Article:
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United States Department of Agriculture

Agricultural Research Service

Research Project: DEVELOPMENT OF AN INTEGRATED RISK MODEL FOR FOODBORNE ZOONOTIC PARASITES IN SWINE Title: Sporulation and survival of Toxoplasma gondii oocysts in different types of commercial cat litters

item Dubey, Jitender
item Ferreira, Leandra -
item Martins, Juliana -
item Jones, J -

Submitted to: Journal of Parasitology
Publication Type: Peer Reviewed Journal
Publication Acceptance Date: March 1, 2011
Publication Date: October 1, 2011
Citation: Dubey, J.P., Ferreira, L., Martins, J., Jones, J.L. 2011. Sporulation and survival of Toxoplasma gondii oocysts in different types of commercial cat litters. Journal of Parasitology. 97:751-754.

Interpretive Summary: Toxoplasma gondii is a single-celled parasite of all warm-blooded hosts worldwide. It causes mental retardation and loss of vision in children, and abortion in livestock. Cats are the main reservoir of T. gondii because they are the only hosts that can excrete the resistant stage (oocyst) of the parasite in the feces. Humans become infected by eating undercooked meat from infected animals and food and water contaminated with oocysts. In the present study, scientists studied survival of Toxoplasma oocysts in cat litters.The results will be of interest to biologists, parasitologists, and public health workers.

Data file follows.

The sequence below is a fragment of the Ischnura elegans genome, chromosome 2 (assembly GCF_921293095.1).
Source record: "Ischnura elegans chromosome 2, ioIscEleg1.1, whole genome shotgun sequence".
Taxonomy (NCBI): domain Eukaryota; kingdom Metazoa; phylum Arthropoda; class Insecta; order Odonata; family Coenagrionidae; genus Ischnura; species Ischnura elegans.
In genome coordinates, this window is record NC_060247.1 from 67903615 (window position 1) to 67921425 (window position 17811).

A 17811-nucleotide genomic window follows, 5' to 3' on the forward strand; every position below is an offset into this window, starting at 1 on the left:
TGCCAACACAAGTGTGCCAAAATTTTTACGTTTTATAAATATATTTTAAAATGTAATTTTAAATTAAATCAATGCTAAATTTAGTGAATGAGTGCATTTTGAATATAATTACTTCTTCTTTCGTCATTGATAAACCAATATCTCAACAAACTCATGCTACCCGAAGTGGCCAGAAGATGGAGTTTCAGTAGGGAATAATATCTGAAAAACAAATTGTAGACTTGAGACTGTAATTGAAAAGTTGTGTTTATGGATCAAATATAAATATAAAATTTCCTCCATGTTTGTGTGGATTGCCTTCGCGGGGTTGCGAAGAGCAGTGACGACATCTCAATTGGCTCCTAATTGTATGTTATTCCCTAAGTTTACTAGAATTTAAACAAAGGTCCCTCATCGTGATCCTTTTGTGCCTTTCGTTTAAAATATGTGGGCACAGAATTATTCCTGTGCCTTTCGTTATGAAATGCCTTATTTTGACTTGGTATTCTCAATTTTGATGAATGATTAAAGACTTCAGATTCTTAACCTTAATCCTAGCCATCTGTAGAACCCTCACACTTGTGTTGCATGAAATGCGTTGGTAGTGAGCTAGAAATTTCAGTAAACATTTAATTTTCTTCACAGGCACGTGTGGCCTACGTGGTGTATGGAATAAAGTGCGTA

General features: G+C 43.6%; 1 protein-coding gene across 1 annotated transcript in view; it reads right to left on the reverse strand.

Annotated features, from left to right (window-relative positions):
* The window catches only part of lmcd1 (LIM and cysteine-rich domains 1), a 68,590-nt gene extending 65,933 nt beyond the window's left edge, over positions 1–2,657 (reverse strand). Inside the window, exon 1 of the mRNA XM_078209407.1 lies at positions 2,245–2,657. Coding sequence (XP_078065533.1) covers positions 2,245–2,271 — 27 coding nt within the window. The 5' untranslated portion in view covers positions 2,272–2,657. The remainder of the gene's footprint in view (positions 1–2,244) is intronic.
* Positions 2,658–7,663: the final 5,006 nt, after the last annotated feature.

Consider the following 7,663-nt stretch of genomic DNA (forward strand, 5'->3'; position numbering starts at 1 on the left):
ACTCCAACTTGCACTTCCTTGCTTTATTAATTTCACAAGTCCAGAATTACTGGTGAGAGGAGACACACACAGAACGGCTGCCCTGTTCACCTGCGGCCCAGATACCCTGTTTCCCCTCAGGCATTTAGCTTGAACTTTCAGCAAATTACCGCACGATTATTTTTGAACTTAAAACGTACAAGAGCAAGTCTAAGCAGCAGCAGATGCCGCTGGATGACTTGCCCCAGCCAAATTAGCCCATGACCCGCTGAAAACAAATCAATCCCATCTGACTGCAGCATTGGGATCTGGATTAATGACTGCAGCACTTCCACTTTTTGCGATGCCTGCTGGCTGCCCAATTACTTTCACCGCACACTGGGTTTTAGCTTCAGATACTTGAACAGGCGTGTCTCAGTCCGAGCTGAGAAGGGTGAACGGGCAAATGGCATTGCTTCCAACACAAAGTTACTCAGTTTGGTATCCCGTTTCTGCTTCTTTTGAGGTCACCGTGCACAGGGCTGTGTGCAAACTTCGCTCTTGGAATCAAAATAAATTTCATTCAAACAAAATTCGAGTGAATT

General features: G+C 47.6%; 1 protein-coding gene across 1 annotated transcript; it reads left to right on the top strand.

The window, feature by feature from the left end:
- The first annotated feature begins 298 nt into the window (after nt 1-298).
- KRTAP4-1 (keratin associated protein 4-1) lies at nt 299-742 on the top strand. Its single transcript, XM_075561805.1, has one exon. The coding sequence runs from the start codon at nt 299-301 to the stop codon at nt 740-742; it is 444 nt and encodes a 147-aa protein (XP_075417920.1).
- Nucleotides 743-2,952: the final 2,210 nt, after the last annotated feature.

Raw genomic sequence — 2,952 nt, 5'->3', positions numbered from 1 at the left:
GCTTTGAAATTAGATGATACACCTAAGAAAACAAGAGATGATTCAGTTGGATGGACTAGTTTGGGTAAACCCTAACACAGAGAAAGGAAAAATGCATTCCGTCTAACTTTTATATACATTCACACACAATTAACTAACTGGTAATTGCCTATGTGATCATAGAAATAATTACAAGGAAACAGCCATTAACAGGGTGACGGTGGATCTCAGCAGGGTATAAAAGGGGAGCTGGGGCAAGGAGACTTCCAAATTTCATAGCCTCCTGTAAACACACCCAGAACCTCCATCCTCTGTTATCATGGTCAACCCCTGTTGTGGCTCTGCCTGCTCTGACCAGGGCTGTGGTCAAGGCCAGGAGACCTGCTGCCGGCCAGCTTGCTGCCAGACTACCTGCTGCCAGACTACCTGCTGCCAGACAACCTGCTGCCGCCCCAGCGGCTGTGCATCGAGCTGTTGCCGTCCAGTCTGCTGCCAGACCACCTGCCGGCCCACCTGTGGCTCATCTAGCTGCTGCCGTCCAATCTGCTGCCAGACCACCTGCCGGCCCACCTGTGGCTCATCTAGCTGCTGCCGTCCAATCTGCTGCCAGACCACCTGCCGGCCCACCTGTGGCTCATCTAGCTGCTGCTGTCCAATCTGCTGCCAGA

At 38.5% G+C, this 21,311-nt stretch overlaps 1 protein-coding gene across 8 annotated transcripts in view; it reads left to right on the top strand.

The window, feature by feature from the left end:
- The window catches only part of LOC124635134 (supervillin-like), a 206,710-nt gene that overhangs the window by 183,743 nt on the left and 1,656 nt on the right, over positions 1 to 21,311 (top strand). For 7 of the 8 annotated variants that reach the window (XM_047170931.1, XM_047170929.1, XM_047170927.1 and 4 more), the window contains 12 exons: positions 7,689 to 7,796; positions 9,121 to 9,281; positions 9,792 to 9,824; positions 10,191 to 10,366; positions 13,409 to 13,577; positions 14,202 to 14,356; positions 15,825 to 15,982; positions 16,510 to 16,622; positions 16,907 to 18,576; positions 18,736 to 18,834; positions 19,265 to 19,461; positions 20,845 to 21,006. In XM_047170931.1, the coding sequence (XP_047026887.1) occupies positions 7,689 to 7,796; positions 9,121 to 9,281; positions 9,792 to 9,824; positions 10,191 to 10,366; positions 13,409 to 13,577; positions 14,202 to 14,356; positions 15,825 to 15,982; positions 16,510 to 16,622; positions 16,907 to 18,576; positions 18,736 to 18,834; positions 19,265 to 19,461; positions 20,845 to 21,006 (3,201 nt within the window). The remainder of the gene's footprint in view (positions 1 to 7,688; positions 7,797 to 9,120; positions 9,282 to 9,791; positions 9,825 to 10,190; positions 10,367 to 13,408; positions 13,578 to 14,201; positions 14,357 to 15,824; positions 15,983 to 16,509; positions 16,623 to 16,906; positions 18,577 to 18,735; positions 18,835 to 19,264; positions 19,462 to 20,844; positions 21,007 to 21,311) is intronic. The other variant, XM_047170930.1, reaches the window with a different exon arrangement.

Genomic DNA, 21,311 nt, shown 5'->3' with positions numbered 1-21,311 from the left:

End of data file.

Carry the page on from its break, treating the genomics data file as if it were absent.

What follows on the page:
Technical Abstract: Toxoplasma gondii oocysts are environmentally resistant and can survive outdoors for months in the dry and cold climates. In the present study, sporulation and survival of T. gondii oocysts was studied in different types of cat litters commercially available in the US. Oocysts sporulated within 2-3 days in all types of bedding and remained infective for mice. Results indicate that cat litter should be changed daily to prevent sporulation.

Last Modified: 11/28/2015